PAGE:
I’m haunted by the stories in Beryl Satter’s 2009 book, “Family Properties: How the Struggle Over Race and Real Estate Transformed Chicago and Urban America.” Unscrupulous brokers sold homes by contract and convinced Blacks they were making monthly mortgage payments. But there weren’t mortgages. They didn’t own their homes, didn’t build equity, couldn’t sell, and couldn’t pass the deeds on to their offspring. The massive housing scheme drained as much as $500 million from the Black community.

In 2014, Ta-Nehisi Coates wrote about North Lawndale’s contract buyers in The Atlantic article The Case for Reparations.  He made the case. Denying Black families access to generational wealth through home ownership and other racist practices has caused the poverty, social ills and violence in the Black neighborhoods of the nation’s cities.

Coates had a solution. Reparations.  A word that makes a lot of people shiver came out of the Congressional closet where it had been languishing in a bill first introduced in 1989. About 12.5 million slaves were abducted from Africa. Reparations for their 35 million African-American descendants today would be approximately $1.5 to $2 trillion. 

White powerhouse hustlers say, ”The people to whom reparations are owed are long dead.” 

Oh those ghosts. They’re falling from the sky like rain and irrigating seeds of change. Evanston Illinois is the first place in the country to make housing reparations for Black families victimized by redlining, a practice that defined clear racial boundaries. The Evanston program is funded by (get this), marijuana sales. Illinois is expected to receive $1 billion in marijuana revenue in 2021. Uh. Oh. Someone may get the idea to use half of that for housing reparations for descendants of the swindled families in Chicago’s North Lawndale. 

That might satisfy the Chicago ghosts. Might not. I have a feeling it won’t satisfy the poets.

Celebration Time: Beatles Sing Along July 25 Rain or Shine

FeaturedCelebration Time: Beatles Sing Along July 25 Rain or Shine

Coming out of the Covid pandemic shutdown has spawned all manner of articles on “social re-entry”.  Lunch with one or two friends is my recipe for social re-entry. More than that and I’ll need a lesson in the art of conversation.  

The neighborhood social network, NextDoor provides a stepping stone to establishing rapport through small talk. Yes, it’s still online, but I feel connected to my neighbors when they seek suggestions for a handyman or ask which restaurants are serving outside. It’s good practice in case I’m ever in a large gathering again like a party or a church function. I could tell the neighborhood started opening up when NextDoor’s online regulars moved from grumbling about gunshots in the middle of the night to complaining about bad grocery stores:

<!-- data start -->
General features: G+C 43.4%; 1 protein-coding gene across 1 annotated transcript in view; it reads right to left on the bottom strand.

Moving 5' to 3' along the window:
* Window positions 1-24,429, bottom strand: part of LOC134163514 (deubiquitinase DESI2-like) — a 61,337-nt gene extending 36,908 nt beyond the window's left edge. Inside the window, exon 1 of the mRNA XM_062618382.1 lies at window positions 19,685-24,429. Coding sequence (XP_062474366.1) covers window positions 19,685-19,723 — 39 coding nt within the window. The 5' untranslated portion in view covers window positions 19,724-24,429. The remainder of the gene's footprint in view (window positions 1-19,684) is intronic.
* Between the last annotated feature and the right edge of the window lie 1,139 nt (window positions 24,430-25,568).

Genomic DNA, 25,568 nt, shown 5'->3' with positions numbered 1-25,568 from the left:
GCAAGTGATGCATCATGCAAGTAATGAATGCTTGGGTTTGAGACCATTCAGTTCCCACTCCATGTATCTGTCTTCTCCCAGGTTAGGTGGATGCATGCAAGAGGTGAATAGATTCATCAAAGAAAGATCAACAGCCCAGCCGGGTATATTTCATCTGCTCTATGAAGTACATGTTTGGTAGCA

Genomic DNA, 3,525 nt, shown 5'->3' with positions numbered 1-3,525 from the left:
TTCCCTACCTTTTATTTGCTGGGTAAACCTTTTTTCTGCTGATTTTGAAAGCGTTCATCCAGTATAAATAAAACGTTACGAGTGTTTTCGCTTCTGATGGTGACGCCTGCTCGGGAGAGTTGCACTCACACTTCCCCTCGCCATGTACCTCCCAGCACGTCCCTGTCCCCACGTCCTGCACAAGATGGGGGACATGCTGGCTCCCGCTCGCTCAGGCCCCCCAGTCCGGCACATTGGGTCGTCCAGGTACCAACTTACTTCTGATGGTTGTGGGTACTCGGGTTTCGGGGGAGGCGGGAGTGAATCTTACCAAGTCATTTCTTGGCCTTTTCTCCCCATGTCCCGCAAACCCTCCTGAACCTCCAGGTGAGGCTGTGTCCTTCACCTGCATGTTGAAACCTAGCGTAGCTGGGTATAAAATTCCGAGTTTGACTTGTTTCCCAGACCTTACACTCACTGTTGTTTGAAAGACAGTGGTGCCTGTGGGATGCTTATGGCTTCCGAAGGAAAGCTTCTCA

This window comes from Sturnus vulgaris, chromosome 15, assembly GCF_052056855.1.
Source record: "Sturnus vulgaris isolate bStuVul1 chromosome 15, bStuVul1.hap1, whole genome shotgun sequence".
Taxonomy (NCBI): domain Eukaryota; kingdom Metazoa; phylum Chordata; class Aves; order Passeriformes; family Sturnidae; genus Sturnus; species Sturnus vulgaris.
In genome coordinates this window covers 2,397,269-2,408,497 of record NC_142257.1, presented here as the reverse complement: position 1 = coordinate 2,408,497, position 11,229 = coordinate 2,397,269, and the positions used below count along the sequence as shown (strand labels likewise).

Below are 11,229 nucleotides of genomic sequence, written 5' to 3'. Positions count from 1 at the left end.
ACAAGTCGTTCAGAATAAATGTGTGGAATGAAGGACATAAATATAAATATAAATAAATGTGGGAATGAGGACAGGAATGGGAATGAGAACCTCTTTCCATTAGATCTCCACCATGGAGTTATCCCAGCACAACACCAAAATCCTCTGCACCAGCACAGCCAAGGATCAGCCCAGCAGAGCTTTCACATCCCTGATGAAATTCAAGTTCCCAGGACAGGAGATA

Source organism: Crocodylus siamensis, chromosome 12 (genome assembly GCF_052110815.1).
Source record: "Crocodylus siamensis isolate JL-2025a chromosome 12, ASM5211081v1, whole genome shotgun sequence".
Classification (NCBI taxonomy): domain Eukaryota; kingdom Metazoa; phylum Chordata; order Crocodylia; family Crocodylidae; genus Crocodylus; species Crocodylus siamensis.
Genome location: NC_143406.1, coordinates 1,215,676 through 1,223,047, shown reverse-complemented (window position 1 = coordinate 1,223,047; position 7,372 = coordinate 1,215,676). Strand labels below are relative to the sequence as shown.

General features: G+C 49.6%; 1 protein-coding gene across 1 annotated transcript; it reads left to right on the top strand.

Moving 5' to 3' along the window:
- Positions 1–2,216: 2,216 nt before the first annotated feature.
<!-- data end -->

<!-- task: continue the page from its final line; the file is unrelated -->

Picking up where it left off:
“I’ve had multiple bad experiences purchasing groceries from this store. Most recently, I purchased sour cream that already had mold in it right when I opened it.”

One post sought a “Depression Buddies” walk-and-talk group for those just starting to venture out. Though I love the idea, I didn’t join because well, I’m hoping my lingering pandemic depression will dissipate as I continue to move past the whispers guarding my door.

For years, a hundred neighbors have gathered at the end of July for a free Beatles Sing Along at a park in Chicago. We all think of it as the best event of the summer. Last year we voluntarily shut ourselves down since no one was gathering indoors or out, least of all singers spewing viral loads in speaking words of wisdom, let it be. 

Knowing there are many still hesitant to group and sing together, I asked my neighbors on NextDoor:  “We’re considering holding our yearly Beatles Sing Along on the steps of the Museum of Contemporary Art, Sunday, July 25 at 5:00. Do you see any problems with this? Would anything keep you from attending?” Within a week, ninety yet-to-be-mets responded yes with heart emojis and fifty commented with exclamations like, ‘I’ve lived here for 30 years, how come I’ve never heard about this?”

The best comment: “What would keep me away? A hurricane maybe. Maybe.”

Meanwhile, Amada Senior Care Chicago offered to bring water, handheld fans and visors. Some have asked if they can bring extra folding chairs for those who can’t manage the steps. Yes neighbors! The MCA is jumpin’ to have such a fun midsummer event.

And so are we.

Join us if you’re in Chicago. We’ll give you a songbook of twenty-two Beatles tunes and one exhilarating hour to practice social re-entering, with no expectation of small talk. Bring your good voice, bad voice, in-between voice, marimbas, tambourines, kazoos, guitars, fiddles, horns, castanets, howling dogs — any instrument or noisemaker that suits you. Can’t sing? We’ll sing to you. Come for fun. Take photos. Dosey-Do. Give Peace a Chance. Let it be.